Three straight blowout losses have put serious doubt in the minds of Washington's fan base as coach Steve Sarkisian stresses belief as the remedy.
TUCSON, Ariz. — The scoreboard didn’t lie, relaying a 52-17 Washington loss to Arizona that was reflective of the way the game had unfolded.
And afterward, as he stood just off the field where the carnage had occurred, Steve Sarkisian didn’t try to skirt the glaringly evident truth — that this UW season is suddenly at a crossroads after three straight double-digit losses.
“I’m concerned,” said Sarkisian after the Huskies fell to 3-4 on the season and 1-3 in Pac-12 play. “Any time you lose it’s hard. Any time you’ve lost multiple games it’s hard. I’ve always believed that as much as winning is contagious, unfortunately so is losing. When things can get hard, doubt creeps in.”
So the task now, Sarkisian said, is as much mental as physical, attempting to buck up a group of players who’ve had little to feel good about since a 17-13 win over Stanford on Sept. 27 that suddenly looks more mirage than jumping-off point.
- 2 killed, half-million lose power in Seattle-area windstorm
- Mariners fire general manager Jack Zduriencik
- Now comes the hard part for the Mariners: Hiring Jack Zduriencik’s replacement
- Wet weekend ahead, with high winds and heavy rain expected
- Jack Zduriencik’s M’s legacy: More than 3 dozen departed managers, coaches, scouts, staffers
Most Read Stories
“We’re going to have to do a great job, starting with the staff and the leaders of this team, of coming together and making sure our belief is right in one another,” said Sarkisian, whose team hosts Oregon State Saturday at CenturyLink Field. “And then (belief in) the guys next to us, that we can do this.
“Schemes are schemes, and we have to get those fixed. But our psyche and our mentality and our approach to the game is critical.”
The loss dropped Sarkisian’s record at UW to 22-23, the first time he has had a losing record at Washington since early in the 2011 season. It also elicited what might have been the first widespread fan dissatisfaction regarding the direction of the program since Sarkisian took over in 2009. Sarkisian’s contract, extended after the 2010 season, goes through the 2015 season and every assistant on the staff has a contract through at least 2013.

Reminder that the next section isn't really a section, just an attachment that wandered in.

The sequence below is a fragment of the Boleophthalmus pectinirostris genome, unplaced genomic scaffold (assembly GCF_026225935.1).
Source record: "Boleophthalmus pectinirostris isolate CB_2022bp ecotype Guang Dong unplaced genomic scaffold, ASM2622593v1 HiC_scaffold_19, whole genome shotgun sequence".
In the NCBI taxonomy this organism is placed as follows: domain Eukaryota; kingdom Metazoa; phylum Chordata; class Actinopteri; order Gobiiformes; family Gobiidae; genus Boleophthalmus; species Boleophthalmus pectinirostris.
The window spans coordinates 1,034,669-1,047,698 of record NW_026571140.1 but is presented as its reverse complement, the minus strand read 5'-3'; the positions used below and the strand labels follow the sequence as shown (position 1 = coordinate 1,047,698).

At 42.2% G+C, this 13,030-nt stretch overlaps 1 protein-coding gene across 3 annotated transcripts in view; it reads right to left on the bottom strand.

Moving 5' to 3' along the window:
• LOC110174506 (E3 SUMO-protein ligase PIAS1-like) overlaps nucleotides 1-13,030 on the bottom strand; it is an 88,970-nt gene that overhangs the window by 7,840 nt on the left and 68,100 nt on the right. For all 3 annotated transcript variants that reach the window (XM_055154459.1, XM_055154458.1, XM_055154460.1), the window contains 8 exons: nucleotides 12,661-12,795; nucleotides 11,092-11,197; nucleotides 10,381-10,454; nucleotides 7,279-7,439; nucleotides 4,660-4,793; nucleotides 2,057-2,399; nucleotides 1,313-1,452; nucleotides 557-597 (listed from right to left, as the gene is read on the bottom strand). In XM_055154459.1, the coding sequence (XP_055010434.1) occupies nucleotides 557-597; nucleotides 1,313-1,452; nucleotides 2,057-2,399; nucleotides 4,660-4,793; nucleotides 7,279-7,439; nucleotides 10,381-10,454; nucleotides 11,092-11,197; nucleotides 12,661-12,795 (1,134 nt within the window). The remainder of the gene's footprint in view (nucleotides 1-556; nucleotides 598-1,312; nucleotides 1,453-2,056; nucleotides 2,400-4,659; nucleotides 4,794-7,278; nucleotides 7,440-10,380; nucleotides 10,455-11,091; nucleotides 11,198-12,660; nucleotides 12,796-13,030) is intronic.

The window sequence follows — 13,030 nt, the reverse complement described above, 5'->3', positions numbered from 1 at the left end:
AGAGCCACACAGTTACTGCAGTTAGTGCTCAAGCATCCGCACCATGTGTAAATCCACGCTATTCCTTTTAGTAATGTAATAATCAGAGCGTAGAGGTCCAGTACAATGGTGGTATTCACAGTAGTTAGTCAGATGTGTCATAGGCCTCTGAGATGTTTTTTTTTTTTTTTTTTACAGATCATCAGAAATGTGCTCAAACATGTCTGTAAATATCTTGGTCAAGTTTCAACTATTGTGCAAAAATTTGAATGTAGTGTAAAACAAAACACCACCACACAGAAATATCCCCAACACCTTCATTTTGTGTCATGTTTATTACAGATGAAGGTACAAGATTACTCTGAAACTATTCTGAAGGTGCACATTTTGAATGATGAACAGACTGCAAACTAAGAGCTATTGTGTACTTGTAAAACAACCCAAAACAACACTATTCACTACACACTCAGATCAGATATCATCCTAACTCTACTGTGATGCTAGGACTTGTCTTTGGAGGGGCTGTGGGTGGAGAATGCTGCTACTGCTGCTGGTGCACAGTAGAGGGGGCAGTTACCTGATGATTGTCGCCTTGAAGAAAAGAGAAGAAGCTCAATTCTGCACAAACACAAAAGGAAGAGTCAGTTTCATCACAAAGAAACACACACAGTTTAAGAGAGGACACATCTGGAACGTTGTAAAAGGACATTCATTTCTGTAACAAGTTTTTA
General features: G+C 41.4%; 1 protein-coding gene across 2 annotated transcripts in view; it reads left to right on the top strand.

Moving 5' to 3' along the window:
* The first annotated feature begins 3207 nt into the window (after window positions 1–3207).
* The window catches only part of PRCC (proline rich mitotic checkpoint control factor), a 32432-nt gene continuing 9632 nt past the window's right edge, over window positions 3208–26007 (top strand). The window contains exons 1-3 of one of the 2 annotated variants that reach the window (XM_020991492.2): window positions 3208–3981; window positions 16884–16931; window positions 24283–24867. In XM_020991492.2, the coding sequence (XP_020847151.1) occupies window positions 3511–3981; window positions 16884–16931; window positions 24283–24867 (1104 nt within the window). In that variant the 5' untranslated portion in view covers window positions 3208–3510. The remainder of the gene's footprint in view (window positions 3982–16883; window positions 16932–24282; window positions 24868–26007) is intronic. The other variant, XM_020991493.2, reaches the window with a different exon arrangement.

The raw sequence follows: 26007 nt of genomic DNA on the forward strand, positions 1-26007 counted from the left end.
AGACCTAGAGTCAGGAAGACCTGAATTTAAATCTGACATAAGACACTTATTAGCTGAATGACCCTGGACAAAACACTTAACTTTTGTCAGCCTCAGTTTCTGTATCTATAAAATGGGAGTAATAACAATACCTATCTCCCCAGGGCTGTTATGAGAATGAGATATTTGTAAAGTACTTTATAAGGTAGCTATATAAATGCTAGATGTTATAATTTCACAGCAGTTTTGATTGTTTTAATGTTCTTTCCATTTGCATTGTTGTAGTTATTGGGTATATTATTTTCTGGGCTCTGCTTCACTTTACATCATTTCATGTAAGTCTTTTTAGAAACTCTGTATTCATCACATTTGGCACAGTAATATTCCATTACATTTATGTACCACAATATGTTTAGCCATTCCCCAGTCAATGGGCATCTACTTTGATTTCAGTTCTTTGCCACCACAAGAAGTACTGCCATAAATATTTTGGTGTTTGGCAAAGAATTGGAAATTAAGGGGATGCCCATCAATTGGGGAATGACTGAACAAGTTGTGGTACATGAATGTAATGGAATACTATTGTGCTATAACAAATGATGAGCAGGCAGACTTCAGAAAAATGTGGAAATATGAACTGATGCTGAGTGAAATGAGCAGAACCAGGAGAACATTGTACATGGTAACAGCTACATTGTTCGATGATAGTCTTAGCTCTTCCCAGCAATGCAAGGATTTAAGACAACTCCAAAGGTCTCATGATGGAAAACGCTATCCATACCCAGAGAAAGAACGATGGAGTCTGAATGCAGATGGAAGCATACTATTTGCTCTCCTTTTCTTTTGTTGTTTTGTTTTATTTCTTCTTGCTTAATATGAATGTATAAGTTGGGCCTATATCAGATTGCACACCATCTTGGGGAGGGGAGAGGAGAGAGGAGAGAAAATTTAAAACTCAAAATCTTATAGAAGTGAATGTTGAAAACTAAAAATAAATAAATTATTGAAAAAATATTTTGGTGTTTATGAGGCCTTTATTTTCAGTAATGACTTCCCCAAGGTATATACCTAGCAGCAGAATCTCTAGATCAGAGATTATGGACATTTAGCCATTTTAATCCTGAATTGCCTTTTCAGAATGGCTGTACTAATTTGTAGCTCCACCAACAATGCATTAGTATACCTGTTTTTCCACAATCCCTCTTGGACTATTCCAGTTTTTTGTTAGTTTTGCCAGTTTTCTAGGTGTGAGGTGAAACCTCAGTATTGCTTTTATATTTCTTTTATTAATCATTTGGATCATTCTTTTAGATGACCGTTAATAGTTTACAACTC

Arizona was as much as an eight-point favorite, so the fact that the Huskies lost wasn’t necessarily a surprise. What was, however, was the way it happened, with an Arizona team in its first year of rebuilding under Rich Rodriguez scoring the first five times it had the ball and the UW offense failing to keep up against a Wildcat defense that came in ranked 110th in the nation.
“We obviously have to address some things defensively and our ability to stop the running game and then cover guys when we’re in one-on-one settings when we dedicate ourselves to stopping the run,” Sarkisian said.
Job one, though, may be reviving the game of quarterback Keith Price, who had another three turnovers, including a critical fumble when UW was down 31-17 early in the third quarter and the Huskies had their best chance to make it a game.
Sarkisian had a lengthy heart-to-heart talk on the sideline with Price late in the third quarter. He explained later that he was telling Price he needed to continue to have trust in the system.
“I just want him to believe me,” Sarkisian said. “I want him to believe me. I want him to take the information and the things that I’m giving him and trust me that what I’m telling him is the truth, and believe in what I’m asking of him to do and go out and do his best to try and do that. And if it doesn’t work, as I told him, I’ll be the first one to say, ‘Keith, I was wrong. I’m sorry. I should have done a better job for you.’ But we can’t get to that point if there’s some doubt there. So that’s what we we’re talking about.”
Said Price: “Obviously I trust my preparation, but there were a couple of times tonight where I didn’t see the looks they were giving me. I’m at a loss for words, man. I agree with Sark. I definitely need to trust in him and the system and believe that the system is going to work for me. There were a couple of times I didn’t truly believe…. There were a couple of times I got out of the pocket when I had time to deliver a ball. I just have to trust what I see and trust my preparation. I prepare so hard, it’s just unfortunate.”
And that turn of fortune has UW needing to win three of its last five games just to be bowl-eligible in a season that Sarkisian had given the theme of “Take the next step.”
The job doesn’t get any easier this week against an OSU team that is 6-0 and ranked No. 7.
Sarkisian, though, said he had faith Price and the team would be able to rally.
“I think some of this stuff — you have to fight your way through it,” he said. “I think he’ll do that. I know we need to do that as a team. We need to lock arms, we need to come together and count on one another and believe in one another and battle and fight through this.”
Bob Condotta: 206-515-5699 or firstname.lastname@example.org. On Twitter @bcondotta.